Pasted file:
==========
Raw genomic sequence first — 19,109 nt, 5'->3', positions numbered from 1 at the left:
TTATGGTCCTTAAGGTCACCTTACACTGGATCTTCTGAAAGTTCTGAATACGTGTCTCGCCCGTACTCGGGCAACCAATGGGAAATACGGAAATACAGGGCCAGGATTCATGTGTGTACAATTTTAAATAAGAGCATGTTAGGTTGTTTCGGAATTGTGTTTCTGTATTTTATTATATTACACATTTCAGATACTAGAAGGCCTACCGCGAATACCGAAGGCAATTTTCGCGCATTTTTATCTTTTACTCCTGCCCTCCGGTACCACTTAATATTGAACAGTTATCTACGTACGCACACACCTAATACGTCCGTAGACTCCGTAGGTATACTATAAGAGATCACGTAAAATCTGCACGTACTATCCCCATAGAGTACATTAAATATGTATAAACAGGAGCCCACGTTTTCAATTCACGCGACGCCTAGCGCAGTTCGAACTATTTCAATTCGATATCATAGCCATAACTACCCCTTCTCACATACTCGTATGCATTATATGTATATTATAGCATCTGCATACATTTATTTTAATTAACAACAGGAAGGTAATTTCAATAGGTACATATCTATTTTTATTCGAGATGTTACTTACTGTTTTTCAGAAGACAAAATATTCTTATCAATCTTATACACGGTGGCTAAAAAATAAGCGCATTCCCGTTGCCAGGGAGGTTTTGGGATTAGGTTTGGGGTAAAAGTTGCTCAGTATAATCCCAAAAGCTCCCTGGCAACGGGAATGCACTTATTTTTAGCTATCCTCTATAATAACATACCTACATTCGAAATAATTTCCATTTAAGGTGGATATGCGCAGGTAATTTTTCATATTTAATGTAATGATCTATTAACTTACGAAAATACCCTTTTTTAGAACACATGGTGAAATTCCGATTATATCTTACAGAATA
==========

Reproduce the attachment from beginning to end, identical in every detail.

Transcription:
Raw genomic sequence first — 19,109 nt, 5'->3', positions numbered from 1 at the left:
TTATGGTCCTTAAGGTCACCTTACACTGGATCTTCTGAAAGTTCTGAATACGTGTCTCGCCCGTACTCGGGCAACCAATGGGAAATACGGAAATACAGGGCCAGGATTCATGTGTGTACAATTTTAAATAAGAGCATGTTAGGTTGTTTCGGAATTGTGTTTCTGTATTTTATTATATTACACATTTCAGATACTAGAAGGCCTACCGCGAATACCGAAGGCAATTTTCGCGCATTTTTATCTTTTACTCCTGCCCTCCGGTACCACTTAATATTGAACAGTTATCTACGTACGCACACACCTAATACGTCCGTAGACTCCGTAGGTATACTATAAGAGATCACGTAAAATCTGCACGTACTATCCCCATAGAGTACATTAAATATGTATAAACAGGAGCCCACGTTTTCAATTCACGCGACGCCTAGCGCAGTTCGAACTATTTCAATTCGATATCATAGCCATAACTACCCCTTCTCACATACTCGTATGCATTATATGTATATTATAGCATCTGCATACATTTATTTTAATTAACAACAGGAAGGTAATTTCAATAGGTACATATCTATTTTTATTCGAGATGTTACTTACTGTTTTTCAGAAGACAAAATATTCTTATCAATCTTATACACGGTGGCTAAAAAATAAGCGCATTCCCGTTGCCAGGGAGGTTTTGGGATTAGGTTTGGGGTAAAAGTTGCTCAGTATAATCCCAAAAGCTCCCTGGCAACGGGAATGCACTTATTTTTAGCTATCCTCTATAATAACATACCTACATTCGAAATAATTTCCATTTAAGGTGGATATGCGCAGGTAATTTTTCATATTTAATGTAATGATCTATTAACTTACGAAAATACCCTTTTTTAGAACACATGGTGAAATTCCGATTATATCTTACAGAATA